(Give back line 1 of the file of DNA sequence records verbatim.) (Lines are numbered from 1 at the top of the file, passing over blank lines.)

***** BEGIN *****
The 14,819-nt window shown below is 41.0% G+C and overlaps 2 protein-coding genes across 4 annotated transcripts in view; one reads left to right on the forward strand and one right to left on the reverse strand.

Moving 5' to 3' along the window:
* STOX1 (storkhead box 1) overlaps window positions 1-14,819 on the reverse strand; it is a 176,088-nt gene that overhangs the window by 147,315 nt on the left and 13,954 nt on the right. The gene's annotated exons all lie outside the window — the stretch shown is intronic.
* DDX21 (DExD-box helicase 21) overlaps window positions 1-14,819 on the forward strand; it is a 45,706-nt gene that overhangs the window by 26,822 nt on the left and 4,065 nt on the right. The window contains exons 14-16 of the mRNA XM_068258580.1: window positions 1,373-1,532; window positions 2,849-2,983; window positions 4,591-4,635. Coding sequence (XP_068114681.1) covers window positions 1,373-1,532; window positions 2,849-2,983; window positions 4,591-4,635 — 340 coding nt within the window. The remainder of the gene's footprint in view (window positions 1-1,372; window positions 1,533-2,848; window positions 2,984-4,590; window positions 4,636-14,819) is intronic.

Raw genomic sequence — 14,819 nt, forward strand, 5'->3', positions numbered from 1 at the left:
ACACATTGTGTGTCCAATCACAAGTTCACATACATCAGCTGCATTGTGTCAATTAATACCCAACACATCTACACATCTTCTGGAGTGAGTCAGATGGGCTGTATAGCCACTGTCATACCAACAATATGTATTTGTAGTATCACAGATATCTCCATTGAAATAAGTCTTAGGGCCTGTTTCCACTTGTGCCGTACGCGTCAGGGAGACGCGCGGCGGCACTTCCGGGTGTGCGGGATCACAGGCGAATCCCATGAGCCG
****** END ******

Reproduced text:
The 14,819-nt window shown below is 41.0% G+C and overlaps 2 protein-coding genes across 4 annotated transcripts in view; one reads left to right on the forward strand and one right to left on the reverse strand.